At first glance, you could be forgiven for thinking that this is a heavy-going psychological textbook. It's a bit of a beast, boasting 300+ pages of thorough text; and your first introduction to the field is the daunting title of 'Transactional Analysis'. And so it's easy to believe that this is more something that medical students should purchase, or at least those delving deep into the daemonic recesses of psychiatry... what place does it have on the shelves of those living, shall we say, 'normal' lives? Those that might, thankfully, not suffer from the various mental disorders - but instead just want a little direction to help enhance an already decent lifestyle.
Unusually, however, the book is incredibly approachable - much like the field itself. Its founder, Eric Berne, wasn't a fan of fields of psychology being only something that the experts knew of (hiding away with long, confusing terms), and so set out to create something practical and hands-on... thus TA was born. And we are given a superbly thorough introduction to this from our 2 authors.
The book pretty much covers all of the core aspects of TA... which is a lot. You're hit with a lot of information - But it's presented so clearly, succinctly and thoroughly - that it's very difficult to get confused. You generally won't get a feeling of being overwhelmed by information or that your head is going to explode if you cram another theory in. Quite the contrary, the ideas are profound, yet novel, verging on simplistic. I daresay it's like a fun way of looking at the mind. It's easy to pick up the ideas and apply them, particularly as the authors also take the time to create exercises to help you to understand where and how the ideas apply in your own life. (Rather than just firing out abstract ideas in a vacuum, they try and help link it to our own experiences and life)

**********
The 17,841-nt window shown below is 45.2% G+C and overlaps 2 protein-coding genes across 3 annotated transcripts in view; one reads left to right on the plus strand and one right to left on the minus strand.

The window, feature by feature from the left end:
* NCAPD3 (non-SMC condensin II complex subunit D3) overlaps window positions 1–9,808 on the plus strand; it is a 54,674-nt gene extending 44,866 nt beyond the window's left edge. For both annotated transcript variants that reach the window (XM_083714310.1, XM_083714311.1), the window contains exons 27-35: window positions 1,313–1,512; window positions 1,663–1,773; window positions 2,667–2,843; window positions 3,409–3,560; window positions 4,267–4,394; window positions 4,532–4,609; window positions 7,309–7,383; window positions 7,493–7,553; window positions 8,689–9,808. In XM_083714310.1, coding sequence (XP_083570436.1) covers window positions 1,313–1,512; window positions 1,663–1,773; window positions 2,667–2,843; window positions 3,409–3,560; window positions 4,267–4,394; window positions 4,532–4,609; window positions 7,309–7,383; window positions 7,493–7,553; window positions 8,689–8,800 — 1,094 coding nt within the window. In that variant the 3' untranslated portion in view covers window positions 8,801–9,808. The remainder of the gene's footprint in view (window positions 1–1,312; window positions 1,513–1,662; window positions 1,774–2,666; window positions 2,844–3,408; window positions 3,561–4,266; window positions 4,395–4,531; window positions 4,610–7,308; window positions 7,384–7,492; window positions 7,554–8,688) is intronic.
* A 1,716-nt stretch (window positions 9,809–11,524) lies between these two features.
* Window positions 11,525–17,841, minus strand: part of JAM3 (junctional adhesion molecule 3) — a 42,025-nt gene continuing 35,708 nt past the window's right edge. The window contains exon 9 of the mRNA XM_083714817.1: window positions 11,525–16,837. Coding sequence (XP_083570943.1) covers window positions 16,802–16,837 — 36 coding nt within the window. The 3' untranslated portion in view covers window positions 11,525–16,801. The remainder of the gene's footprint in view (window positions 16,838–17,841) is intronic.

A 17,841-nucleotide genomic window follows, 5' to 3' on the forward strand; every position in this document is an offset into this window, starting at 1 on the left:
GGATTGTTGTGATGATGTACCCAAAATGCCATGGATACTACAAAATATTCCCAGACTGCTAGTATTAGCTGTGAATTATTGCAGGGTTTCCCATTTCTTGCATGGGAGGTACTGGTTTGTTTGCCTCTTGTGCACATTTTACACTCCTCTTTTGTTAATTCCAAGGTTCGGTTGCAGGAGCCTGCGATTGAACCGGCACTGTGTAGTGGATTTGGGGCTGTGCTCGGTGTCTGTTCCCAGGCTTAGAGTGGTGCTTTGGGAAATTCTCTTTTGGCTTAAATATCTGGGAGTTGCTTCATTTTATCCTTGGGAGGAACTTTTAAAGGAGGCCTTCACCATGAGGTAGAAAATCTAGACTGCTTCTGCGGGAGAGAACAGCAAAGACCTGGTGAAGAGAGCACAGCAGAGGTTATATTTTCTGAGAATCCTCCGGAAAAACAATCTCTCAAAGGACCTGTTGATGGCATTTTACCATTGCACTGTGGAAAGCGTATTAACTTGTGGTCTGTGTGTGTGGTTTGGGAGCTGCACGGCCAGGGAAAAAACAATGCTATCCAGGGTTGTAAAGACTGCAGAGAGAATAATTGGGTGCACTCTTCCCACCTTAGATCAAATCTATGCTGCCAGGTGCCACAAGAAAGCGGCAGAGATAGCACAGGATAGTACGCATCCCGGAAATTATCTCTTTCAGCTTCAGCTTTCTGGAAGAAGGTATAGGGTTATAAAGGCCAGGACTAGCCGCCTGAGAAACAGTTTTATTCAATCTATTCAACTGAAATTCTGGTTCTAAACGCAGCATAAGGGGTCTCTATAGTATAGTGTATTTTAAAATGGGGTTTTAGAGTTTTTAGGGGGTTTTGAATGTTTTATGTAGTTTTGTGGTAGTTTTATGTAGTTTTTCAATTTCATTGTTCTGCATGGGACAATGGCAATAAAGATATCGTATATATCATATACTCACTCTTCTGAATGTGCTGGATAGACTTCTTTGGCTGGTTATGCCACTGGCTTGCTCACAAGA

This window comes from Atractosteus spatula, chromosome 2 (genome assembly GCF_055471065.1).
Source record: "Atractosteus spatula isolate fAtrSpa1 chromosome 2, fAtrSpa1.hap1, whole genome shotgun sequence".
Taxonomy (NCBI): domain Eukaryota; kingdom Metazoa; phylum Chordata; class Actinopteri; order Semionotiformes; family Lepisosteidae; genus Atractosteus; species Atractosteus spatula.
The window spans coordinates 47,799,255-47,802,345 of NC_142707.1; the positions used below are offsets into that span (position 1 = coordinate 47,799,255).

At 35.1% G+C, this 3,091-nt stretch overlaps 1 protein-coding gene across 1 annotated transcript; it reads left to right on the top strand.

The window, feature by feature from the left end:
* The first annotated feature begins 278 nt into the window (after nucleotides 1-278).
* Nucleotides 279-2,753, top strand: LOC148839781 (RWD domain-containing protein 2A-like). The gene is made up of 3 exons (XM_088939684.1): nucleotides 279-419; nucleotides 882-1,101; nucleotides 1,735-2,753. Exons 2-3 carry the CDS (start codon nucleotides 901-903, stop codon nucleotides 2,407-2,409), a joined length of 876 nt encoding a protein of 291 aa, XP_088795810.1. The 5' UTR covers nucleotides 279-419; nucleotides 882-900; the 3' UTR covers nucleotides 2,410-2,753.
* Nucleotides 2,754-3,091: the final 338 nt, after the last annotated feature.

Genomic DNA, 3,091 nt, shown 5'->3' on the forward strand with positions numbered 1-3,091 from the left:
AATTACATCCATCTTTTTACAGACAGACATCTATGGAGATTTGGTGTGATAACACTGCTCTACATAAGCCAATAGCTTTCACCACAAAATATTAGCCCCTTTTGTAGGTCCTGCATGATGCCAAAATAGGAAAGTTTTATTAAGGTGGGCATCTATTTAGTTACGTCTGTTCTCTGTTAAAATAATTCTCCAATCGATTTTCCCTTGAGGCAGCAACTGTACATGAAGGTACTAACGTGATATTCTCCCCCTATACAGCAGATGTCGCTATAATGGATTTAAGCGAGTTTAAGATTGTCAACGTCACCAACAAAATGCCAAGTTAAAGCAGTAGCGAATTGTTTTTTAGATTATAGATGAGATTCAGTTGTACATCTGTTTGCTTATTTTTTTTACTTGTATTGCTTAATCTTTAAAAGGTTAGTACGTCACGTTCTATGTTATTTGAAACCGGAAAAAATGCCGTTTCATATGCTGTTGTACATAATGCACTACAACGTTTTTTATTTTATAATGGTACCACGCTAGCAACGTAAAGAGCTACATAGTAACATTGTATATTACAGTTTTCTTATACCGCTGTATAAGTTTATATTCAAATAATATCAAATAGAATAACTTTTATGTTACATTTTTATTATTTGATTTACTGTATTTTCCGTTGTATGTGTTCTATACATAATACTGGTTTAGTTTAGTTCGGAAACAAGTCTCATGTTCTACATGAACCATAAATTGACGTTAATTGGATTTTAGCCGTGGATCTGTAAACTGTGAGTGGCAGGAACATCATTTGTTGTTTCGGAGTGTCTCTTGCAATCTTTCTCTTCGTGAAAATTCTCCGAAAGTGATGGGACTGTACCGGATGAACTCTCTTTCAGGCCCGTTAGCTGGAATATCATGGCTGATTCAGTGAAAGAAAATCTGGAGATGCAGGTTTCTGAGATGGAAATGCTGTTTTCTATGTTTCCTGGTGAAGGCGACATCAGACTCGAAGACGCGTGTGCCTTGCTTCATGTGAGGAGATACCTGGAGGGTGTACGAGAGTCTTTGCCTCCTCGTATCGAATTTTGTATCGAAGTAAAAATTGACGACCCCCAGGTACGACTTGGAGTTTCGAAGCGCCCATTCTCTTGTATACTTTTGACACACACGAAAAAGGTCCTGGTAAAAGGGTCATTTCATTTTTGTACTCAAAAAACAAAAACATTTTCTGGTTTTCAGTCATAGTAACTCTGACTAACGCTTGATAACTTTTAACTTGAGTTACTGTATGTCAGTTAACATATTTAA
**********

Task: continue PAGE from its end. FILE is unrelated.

"So why isn't TA more popular?" You might ask. "If it's so practical, why don't I hear more about it?" - The problem is its nature. It's practical psychology. Thus, the 'mainstream' psychologists find it too 'simplistic' for their eyes. It's too abstract and 'pseudo' to be considered a 'real' psychology... yet it's too scientific for the 'self-help' world to quickly pick up. Thus, it sits in an uneasy mid-level where many people glance over it, sadly.
So the main question now is probably: What does TA have to offer? It's all well the book being thorough, but are the ideas any good? Well... lemme briefly explain a few of my favourite elements:
- The belief is we create a 'script' for our lives at an early age. Based upon our experiences, we designate how we expect and believe our lives to turn out. Whether for better or worse, we unwittingly act out this script. Whilst the notion of 'look back at your childhood' seems tedious - the ideas of scripts is profound. It's quite often you see many people act out what they believe their life should be (Like those who say they don't deserve happiness)... and if reading this you exclaim "That's a self-fulfilling prophecy!" then well done - You win a cookie
- We also have the notion of a 'Stroke Economy'. 'Strokes' are a form of mental currency - and are basically 'acts of recognition'. A hug is a warm, affectionate stroke. An insult is a negative, verbal one. The theory is that we need strokes, just like we need food or sleep. And so the book covers the sorts of strokes we might look for, as well as explaining why people settle for negative ones, or reject positive ones (ever seen someone who never accepts compliments?)
- The above 2 combine to the theory of 'games'. In short, little scenarios people set up with others, that allows them to follow their scripts and get a supply of strokes. These range from those who like to play the hard-done-by victim, or those who like to sabotage their own successes by triggering arguments so that they can feel the misery they believe to deserve.
There's more goodies to be had - but these are all the ones I believe to be the most profound. Essentially, you could say that TA creates the theoretical foundation to Self-Help. A lot of what self-help tries to resolve, TA pretty much explains the working behind it.
So if you enjoy psychological ideas and the dynamics of interactions, then this is certainly worth a shot. No Medical Degree necessary